Finally, deciding to buy or sell could even be tough based upon what is in the Indians’ cupboard. If Cleveland wants to trade for a player to improve the club, they don’t have the assets necessary to acquire someone like David Price, Jon Lester or Cole Hamels. If Francisco Lindor is untouchable, the Indians next level of prospects won’t be enough to lure any of those players, not to mention Lester would be a two month rental and Hamels is still owed $94 million for the next four seasons after this year. The Indians don’t have the prospects or the money to shop from the top shelf. A short term, low-risk improvement probably doesn’t cure all the Indians’ ills. If the Indians decide to sell, they don’t have much contenders really want. It’s rumored Cabrera has some demand from teams, but he won’t bring help to the major league roster. Trading him is a subtle sell on the season. Cleveland could try to trade someone like David Murphy, but if a team would take his $6 million in salary for 2015, they wouldn’t give any kind of quality player back, too.

It’s likely the Indians will be among many rumors, but instead will not make a move. Giving up on their season is tough when it started with Unfinished Business t-shirts being printed and a fanbase that’s always reluctant to trust the front office and already looking toward Johnny Manziel and Lebron James this fall. Risking the future to make another Wild Card appearance and be a heavy underdog to the Oakland Athletics or Los Angeles Angels seems like an unwise gamble.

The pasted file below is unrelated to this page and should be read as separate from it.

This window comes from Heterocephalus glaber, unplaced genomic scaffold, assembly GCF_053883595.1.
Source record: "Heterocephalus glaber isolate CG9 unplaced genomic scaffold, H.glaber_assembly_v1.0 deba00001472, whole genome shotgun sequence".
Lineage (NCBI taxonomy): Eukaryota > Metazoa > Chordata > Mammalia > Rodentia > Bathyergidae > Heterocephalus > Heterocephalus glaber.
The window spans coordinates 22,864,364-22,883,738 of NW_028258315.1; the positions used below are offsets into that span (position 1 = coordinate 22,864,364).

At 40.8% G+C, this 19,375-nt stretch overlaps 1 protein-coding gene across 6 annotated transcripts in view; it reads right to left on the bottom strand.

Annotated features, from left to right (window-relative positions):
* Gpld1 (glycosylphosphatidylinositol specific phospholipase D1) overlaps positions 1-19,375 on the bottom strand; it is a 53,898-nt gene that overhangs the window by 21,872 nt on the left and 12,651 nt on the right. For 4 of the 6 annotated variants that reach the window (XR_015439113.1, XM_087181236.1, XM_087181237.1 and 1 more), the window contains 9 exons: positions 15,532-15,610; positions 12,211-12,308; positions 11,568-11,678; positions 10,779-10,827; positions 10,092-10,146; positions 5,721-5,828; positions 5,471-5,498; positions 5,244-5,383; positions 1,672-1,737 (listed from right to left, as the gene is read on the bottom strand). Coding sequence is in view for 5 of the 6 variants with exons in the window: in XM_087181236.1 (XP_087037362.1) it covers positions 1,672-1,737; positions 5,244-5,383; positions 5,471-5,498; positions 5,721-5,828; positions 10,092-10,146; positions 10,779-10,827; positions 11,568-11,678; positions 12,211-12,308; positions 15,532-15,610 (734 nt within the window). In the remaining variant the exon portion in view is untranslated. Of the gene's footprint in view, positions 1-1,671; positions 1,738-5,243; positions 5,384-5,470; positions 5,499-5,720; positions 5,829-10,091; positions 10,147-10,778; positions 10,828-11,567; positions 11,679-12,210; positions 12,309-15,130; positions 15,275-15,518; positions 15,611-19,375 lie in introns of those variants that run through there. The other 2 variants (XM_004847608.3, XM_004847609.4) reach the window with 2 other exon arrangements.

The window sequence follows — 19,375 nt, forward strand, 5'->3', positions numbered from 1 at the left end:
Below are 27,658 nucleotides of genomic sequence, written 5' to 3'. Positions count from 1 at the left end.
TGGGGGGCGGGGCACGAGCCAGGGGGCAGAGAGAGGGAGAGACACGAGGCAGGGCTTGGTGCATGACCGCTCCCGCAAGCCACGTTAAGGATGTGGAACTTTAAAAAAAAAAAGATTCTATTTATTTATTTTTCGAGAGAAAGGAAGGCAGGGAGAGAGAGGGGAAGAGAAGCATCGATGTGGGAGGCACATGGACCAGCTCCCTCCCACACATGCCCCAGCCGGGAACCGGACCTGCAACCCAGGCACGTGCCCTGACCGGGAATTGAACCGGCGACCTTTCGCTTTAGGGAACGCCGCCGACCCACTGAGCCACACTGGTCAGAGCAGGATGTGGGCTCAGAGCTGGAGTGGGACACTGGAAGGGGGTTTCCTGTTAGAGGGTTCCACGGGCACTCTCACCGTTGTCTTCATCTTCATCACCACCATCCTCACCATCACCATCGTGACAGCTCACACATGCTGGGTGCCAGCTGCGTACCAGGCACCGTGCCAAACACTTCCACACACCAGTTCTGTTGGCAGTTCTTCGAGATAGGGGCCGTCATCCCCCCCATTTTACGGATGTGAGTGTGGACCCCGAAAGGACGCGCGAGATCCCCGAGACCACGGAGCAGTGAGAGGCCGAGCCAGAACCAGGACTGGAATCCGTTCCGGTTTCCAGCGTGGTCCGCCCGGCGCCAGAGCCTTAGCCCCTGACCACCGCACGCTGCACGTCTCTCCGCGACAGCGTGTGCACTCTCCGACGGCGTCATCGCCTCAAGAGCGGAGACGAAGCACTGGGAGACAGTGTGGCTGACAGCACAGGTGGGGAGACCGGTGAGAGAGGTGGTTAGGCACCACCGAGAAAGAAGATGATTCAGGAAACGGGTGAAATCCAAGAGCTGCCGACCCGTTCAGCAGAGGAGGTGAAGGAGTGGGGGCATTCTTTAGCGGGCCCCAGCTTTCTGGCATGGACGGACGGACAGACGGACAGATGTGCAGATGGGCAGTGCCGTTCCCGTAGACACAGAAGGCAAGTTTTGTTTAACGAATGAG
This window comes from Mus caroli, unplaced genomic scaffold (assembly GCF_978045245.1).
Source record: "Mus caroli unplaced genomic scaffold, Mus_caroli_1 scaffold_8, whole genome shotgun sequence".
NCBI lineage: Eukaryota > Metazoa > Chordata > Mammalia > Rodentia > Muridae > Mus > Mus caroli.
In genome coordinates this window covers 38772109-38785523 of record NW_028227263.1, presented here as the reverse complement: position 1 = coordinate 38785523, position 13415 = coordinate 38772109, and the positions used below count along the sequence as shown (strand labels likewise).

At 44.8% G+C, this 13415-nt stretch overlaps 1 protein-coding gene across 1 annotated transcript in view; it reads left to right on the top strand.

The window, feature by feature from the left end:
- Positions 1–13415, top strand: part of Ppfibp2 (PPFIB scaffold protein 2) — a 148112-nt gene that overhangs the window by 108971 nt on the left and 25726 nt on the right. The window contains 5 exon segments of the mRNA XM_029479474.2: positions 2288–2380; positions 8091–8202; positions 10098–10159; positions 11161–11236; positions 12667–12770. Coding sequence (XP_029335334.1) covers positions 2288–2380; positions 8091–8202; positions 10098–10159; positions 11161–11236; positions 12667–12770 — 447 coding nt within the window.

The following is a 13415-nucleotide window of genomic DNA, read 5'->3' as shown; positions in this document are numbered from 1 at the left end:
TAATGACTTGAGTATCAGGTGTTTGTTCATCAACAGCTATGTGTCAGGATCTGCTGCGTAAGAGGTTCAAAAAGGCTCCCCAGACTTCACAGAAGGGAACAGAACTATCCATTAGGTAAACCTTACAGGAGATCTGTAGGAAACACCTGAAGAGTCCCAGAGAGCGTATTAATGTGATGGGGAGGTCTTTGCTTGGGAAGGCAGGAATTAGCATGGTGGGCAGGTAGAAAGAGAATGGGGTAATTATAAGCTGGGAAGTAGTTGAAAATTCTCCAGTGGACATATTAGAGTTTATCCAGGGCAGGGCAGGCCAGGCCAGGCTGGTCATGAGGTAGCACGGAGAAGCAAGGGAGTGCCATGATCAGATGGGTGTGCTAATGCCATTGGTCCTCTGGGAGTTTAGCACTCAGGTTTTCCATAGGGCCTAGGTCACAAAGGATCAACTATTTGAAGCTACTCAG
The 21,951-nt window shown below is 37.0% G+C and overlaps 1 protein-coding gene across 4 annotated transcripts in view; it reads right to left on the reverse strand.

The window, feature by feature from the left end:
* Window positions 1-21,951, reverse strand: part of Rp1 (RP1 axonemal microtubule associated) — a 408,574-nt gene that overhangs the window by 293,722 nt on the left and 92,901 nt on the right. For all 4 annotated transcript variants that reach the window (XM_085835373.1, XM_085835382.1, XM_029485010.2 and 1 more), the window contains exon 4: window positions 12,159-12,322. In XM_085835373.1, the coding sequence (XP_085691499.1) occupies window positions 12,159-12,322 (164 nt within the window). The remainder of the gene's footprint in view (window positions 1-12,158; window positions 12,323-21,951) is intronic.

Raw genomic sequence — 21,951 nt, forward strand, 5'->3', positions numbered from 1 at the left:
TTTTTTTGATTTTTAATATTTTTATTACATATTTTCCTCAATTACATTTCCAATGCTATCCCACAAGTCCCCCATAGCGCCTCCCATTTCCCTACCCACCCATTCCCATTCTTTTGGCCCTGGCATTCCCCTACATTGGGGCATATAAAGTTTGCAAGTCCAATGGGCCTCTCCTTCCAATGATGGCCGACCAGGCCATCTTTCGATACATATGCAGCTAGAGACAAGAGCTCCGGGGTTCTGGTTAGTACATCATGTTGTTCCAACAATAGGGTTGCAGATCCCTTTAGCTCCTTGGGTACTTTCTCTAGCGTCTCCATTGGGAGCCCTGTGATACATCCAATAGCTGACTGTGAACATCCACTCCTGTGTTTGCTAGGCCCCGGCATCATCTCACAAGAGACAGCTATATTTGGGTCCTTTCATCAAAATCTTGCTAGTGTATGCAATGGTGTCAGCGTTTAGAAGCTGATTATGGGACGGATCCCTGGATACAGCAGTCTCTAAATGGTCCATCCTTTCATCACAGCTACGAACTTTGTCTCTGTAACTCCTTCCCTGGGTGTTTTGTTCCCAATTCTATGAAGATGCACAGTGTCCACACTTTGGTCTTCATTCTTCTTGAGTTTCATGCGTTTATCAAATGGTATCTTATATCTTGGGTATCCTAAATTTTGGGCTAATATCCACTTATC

Stuck in the middle. After 105 games, it’s definitely no fun.

Photo: Getty Images

Related Posts

Swisher Gets His Happy Ending – But Not with Tribe

When the Indians signed Nick Swisher after a disastrous 2012 season, optimism was running high. His bubbly personality couldn’t help but rub off on his teammates. The…

How Long Can the Tribe Hold on to Sandy?